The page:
Deciding what to feed your baby for the first 4 months of life is relatively simple because you have 2 choices. Breast milk or formula. You can either feed from a bottle or breastfeed. Not too complicated right? After that is when feeding your baby gets a little more complicated. Should you start with rice cereal, or fruits and veggies? What about whole grains? Protein foods? There are lots of decisions to be made.
Fortified cereals give your baby iron. A baby is born with a natural reserve of iron that begins to deplete around 6 months of age. Mix with baby formula or breast milk, or water on occasion.
Wash all fresh fruits and vegetables, then bake, boil, or steam until soft. You can puree in either a blender or a food processor, or use a small hand food mill; add a little liquid like breast milk, baby formula, or water at first. Make it watery at first, then use less liquid as your baby gets used to solid foods.
Pea-sized pieces of cooked chicken, turkey, or other meats, or boneless fish; beans such as lentils, black, red, or pinto beans.
Cut meat or fish into very small pieces; cook and mash. Cook and cut up or mash beans.
Mashed fruits and vegetables
No need to puree; just cook foods such as carrots and sweet potatoes until soft, or mash up soft foods like bananas and avocados.
like small o-shaped cereals, teething crackers, or small pieces of cooked pasta
Cut up food to make sure the pieces are small enough for your baby to swallow without choking.
Small amounts of yogurt, cottage cheese, or any pasteurized cheese
Cut cheese into small pieces.
Scramble, or hard-boil and cut into small pieces.
Baby can try eating most of the foods you eat now, if they are cut up or mashed properly so that he can safely chew and swallow.
Unless you have a strong family history of allergies, the American Academy of Pediatrics now says there is no need to avoid peanut products, eggs, wheat, or fish until after one year, although many pediatricians are still cautious about peanuts and shellfish due to the strong allergic reactions sometimes associated with them.
Avoid whole cow’s milk and honey until at least one year. Honey can cause a dangerous illness called infant botulism.
As your baby gets more teeth and learns to chew more effectively, he will begin to be able to eat larger pieces of food. Continue to monitor his chewing carefully, and when in doubt, cut pieces smaller than you think necessary. Be especially careful with round, firm foods like grapes and hot dogs, which pose a particular choking hazard to babies. Chop these into very small pieces.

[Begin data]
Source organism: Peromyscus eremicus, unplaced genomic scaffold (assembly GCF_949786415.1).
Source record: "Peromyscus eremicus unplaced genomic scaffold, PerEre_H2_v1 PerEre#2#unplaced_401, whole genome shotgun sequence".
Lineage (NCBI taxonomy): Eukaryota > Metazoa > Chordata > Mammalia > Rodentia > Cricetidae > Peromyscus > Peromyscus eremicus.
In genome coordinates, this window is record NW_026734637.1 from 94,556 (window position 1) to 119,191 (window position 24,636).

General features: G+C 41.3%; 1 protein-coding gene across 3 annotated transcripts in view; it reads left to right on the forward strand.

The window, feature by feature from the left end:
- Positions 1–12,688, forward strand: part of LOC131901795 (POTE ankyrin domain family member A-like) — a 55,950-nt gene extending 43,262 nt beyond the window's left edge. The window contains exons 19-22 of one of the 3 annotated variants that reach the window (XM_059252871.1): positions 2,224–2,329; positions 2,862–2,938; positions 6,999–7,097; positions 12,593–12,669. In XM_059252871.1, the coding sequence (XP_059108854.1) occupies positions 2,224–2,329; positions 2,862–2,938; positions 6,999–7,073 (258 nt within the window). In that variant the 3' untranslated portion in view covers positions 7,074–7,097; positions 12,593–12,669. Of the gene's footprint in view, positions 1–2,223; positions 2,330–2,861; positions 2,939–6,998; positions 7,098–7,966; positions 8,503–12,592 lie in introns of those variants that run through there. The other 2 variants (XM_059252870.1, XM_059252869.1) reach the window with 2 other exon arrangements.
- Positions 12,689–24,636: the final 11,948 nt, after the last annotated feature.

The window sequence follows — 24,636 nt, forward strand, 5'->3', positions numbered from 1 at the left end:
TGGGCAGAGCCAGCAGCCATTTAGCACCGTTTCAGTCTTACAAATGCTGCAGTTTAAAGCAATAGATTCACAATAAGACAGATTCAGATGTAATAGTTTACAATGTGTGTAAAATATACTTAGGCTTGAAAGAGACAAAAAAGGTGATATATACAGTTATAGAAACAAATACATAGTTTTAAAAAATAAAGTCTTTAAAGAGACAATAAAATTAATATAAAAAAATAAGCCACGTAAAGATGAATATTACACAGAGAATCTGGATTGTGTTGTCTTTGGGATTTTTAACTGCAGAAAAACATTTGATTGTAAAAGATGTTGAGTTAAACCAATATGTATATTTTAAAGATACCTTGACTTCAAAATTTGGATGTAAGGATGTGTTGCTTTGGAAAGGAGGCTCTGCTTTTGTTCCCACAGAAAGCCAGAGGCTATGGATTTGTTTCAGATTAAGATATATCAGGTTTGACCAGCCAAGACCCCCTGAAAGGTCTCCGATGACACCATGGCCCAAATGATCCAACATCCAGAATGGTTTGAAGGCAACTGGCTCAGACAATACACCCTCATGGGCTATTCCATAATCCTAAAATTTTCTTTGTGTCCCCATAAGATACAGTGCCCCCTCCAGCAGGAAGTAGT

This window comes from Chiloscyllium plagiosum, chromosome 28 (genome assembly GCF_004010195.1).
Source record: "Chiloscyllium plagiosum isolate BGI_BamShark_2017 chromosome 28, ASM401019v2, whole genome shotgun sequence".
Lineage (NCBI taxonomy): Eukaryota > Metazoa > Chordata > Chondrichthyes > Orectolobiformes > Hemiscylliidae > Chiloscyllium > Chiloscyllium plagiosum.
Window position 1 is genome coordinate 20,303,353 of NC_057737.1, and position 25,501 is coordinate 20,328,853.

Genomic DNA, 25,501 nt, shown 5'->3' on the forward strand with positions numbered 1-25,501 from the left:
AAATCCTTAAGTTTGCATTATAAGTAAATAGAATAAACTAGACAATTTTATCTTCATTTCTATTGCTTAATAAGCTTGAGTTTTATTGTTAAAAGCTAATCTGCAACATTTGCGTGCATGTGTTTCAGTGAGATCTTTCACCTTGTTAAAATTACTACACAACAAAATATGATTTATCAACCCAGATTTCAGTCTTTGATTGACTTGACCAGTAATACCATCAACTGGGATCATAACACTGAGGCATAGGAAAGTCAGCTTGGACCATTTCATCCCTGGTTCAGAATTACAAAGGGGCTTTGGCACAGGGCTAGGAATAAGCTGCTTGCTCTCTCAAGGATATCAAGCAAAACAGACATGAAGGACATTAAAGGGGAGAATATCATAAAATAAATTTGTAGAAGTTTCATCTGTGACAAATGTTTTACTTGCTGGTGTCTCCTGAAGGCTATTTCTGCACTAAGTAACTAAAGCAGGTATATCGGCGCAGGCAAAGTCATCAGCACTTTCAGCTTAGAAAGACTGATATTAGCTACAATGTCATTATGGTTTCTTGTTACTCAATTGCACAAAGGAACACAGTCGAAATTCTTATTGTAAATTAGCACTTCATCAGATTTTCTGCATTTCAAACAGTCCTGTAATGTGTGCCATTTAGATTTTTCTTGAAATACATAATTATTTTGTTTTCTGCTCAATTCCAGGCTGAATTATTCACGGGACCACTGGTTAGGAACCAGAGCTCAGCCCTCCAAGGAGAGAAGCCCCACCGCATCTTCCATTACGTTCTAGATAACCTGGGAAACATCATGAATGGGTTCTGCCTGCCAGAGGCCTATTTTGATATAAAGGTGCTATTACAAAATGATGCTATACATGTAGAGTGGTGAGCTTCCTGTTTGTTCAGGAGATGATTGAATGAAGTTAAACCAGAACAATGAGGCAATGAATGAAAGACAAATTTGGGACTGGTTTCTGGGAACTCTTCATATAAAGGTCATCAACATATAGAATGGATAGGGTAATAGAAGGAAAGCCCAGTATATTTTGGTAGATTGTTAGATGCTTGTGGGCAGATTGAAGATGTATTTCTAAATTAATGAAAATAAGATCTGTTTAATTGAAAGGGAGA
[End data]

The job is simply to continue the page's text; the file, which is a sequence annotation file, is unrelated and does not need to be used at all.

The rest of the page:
More Tips on Feeding Baby
How to Know When your Baby is Ready to Start Solids:
Your baby should be able to sit up with support
Your baby should be able to turn his head away, and make chewing motions.
Your baby should also be past the reflex that makes him spit out anything but liquid
Keep Going With Breast Milk or Formula
Babies usually don’t eat a lot of solid foods right away. So think of solids as something you’re adding to your baby’s diet for development, not as a replacement for breast milk or formula.
Do I Have to Start With Rice Cereal?
No. There is not a rule about the exact food you should start with your baby. With a single-grain, iron-fortified infant cereal — such as rice cereal — it may be easier to notice any food allergies than with a cereal made from several grains. You may want to mix it with formula or breast milk to get a runny consistency at first, until your baby gets used to the new texture.
Start Fruits and Vegetables One at a Time
Fruits, vegetables, grains, and even pureed meats can all be given to your baby. You may want to introduce them one at a time to see how your baby reacts. If your baby won’t eat them at first, try again later. Tell your pediatrician if you think your baby might have any food allergies.
How Much Should I Feed My Baby?
Your baby will let you know when they are done eating. Your baby might swat at the spoon, turn his head away, zip his lips tightly, spit out whatever you put in his mouth, or cry. Don’t make him eat more than he wants. Kids will eat when they’re hungry and stop when they’re full. Honoring those instincts may help them avoid overeating now and when they get older